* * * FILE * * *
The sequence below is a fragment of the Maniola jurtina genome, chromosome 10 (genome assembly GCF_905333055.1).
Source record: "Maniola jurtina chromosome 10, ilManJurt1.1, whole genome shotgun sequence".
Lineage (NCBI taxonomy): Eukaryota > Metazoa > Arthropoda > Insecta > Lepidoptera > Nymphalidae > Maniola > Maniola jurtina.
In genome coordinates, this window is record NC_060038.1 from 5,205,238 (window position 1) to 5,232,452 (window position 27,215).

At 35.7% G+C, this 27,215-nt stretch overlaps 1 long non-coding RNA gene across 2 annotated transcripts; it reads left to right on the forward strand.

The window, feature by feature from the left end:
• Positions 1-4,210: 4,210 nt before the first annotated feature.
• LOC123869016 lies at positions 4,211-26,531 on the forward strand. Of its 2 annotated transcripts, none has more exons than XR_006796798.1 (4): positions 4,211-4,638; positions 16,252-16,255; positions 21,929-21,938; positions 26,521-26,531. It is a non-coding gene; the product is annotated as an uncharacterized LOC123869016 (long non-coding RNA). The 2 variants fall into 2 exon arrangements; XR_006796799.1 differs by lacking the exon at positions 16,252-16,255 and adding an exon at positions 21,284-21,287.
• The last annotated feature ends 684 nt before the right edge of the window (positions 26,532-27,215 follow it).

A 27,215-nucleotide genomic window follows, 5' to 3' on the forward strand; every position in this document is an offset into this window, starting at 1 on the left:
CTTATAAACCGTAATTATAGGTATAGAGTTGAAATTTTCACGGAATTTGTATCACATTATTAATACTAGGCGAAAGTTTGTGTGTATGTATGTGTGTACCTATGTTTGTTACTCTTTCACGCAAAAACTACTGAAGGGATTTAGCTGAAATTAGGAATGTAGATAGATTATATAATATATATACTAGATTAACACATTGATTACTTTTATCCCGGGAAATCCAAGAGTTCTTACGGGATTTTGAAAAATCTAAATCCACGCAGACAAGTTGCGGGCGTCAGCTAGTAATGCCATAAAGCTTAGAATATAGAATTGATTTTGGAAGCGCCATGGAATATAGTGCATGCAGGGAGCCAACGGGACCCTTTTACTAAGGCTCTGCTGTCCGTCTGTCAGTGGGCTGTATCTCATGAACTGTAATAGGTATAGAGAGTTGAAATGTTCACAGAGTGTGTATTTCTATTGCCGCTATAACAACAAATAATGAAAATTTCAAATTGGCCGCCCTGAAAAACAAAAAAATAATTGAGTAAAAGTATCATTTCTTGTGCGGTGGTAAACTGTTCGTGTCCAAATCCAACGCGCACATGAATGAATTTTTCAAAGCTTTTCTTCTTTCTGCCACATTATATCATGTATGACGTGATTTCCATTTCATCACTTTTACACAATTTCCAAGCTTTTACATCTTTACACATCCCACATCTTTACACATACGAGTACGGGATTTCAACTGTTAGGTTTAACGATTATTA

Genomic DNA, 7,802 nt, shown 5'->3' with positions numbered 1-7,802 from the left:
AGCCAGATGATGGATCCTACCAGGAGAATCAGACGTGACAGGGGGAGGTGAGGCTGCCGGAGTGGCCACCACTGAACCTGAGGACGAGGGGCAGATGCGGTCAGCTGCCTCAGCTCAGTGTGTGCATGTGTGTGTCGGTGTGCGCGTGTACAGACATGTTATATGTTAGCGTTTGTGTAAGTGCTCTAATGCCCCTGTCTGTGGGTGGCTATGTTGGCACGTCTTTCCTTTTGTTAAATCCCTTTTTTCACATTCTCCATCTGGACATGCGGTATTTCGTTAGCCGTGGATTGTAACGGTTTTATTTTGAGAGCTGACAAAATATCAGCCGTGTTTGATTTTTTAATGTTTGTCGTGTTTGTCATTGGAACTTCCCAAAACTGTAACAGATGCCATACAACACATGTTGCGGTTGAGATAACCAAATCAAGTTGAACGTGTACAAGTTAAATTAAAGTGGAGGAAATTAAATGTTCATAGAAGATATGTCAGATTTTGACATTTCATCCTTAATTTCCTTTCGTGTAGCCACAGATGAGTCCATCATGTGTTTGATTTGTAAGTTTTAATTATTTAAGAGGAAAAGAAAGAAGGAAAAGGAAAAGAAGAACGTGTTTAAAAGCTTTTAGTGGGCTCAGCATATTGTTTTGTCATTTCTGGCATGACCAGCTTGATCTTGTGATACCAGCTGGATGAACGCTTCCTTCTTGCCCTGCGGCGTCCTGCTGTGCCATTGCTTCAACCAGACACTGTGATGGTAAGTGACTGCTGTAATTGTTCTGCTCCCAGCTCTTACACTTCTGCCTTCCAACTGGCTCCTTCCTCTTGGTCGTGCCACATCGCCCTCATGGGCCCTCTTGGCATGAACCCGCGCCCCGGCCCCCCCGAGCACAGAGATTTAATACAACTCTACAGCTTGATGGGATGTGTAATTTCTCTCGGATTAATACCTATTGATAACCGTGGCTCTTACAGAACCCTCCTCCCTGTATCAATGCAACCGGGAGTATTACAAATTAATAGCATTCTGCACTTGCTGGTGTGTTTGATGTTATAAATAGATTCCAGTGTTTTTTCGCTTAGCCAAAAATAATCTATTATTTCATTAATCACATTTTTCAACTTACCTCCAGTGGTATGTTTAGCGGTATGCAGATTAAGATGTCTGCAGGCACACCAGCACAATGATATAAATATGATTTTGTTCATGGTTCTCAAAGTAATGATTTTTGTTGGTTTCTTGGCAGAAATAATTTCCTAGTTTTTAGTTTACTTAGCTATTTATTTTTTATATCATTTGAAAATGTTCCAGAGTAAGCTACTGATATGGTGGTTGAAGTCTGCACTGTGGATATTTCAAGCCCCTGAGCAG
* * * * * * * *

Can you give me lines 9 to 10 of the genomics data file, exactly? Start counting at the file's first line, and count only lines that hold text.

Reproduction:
• The last annotated feature ends 684 nt before the right edge of the window (positions 26,532-27,215 follow it).

A 27,215-nucleotide genomic window follows, 5' to 3' on the forward strand; every position in this document is an offset into this window, starting at 1 on the left: